Grantees and Partnerships

CDC is leading a national effort to maintain and expand the Tracking Program with support from federal partners, national organizations, grantees, and other key groups. These partnerships enhance CDC’s ability to:

  1. Build a sustainable National Environmental Public Health Tracking Network
  2. Enhance environmental public health tracking workforce and infrastructure
  3. Disseminate information to guide policy, practice, and other actions to improve the nation’s health
  4. Advance environmental public health science and research
  5. Foster collaboration among public health and environmental programs


CDC funds health departments in 25 states and 1 city to build and implement local tracking programs and data networks. Read more.

National Organizations

The Tracking Program relies on strategic partnerships to help lead, develop, support, and implement innovative programs that protect and improve community health. CDC currently funds projects with several national organizations. Read more.

Federal Agencies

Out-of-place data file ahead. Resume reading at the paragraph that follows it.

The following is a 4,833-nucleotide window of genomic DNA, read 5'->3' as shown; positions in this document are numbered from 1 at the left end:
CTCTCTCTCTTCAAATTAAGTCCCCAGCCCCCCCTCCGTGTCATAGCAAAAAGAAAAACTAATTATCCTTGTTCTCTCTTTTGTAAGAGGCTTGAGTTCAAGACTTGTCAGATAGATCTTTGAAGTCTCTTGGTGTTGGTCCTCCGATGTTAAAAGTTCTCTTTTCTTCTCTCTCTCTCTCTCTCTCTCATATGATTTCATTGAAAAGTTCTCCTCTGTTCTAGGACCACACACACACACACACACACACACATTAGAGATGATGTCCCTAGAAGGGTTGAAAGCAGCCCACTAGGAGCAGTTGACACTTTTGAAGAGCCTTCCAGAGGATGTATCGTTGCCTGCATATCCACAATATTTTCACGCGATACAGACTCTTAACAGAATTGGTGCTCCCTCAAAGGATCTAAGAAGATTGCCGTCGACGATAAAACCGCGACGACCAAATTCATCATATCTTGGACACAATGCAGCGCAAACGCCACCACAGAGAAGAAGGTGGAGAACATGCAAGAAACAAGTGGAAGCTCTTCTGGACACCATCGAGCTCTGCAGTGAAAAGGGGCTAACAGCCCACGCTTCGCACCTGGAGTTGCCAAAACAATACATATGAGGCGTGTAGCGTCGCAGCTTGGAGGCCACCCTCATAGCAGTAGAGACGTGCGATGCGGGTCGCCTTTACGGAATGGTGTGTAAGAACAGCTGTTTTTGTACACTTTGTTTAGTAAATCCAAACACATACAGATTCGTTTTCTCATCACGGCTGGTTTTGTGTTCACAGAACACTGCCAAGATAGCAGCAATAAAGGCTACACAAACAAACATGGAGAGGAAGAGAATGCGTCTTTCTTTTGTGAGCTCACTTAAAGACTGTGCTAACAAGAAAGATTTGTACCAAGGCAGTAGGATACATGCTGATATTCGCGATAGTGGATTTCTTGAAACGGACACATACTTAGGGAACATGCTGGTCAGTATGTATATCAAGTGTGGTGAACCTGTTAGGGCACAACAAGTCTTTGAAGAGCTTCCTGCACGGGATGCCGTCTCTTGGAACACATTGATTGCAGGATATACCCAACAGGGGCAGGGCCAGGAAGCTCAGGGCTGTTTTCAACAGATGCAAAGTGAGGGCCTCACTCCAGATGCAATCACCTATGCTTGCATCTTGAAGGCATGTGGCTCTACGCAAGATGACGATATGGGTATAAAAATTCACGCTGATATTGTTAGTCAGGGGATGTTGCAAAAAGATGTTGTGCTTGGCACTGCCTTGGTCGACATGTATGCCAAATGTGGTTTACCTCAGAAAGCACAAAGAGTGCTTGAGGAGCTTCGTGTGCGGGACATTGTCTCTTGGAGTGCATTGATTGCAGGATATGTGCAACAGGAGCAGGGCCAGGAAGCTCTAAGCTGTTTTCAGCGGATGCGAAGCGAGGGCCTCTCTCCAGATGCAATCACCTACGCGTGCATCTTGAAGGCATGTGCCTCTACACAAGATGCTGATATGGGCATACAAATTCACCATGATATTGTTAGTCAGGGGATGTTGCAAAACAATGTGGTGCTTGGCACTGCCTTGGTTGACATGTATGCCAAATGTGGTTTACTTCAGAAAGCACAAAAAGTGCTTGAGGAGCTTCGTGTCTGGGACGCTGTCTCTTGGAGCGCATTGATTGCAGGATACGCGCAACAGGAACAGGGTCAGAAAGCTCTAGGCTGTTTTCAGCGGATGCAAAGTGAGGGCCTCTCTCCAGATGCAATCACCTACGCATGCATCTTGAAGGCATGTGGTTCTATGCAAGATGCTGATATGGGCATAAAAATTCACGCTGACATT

Federal agencies support the Tracking Program in several ways, from sharing data for the Tracking Network or providing subject matter expertise to enhance environmental public health tracking efforts. Read more.

Federal partners include the following:

• Census Bureau

• Department of Education

• Environmental Protection Agency

• Federal Emergency Management Agency

• National Aeronautics and Space Administration

• National Cancer Institute

• National Center for Education Statistics

• National Oceanic and Atmospheric Administration

Fellowship Participants

Health departments that are not part of the funded grantee program have other opportunities to participate in environmental health tracking, primarily through fellowships. Read more.

Other CDC/ATSDR Programs

The Tracking Program collaborates with many programs throughout CDC/ATSDR, working to improve the quality of information and data that can be used to protect and improve the health of communities across the country. Read more.

Page last reviewed: February 6, 2018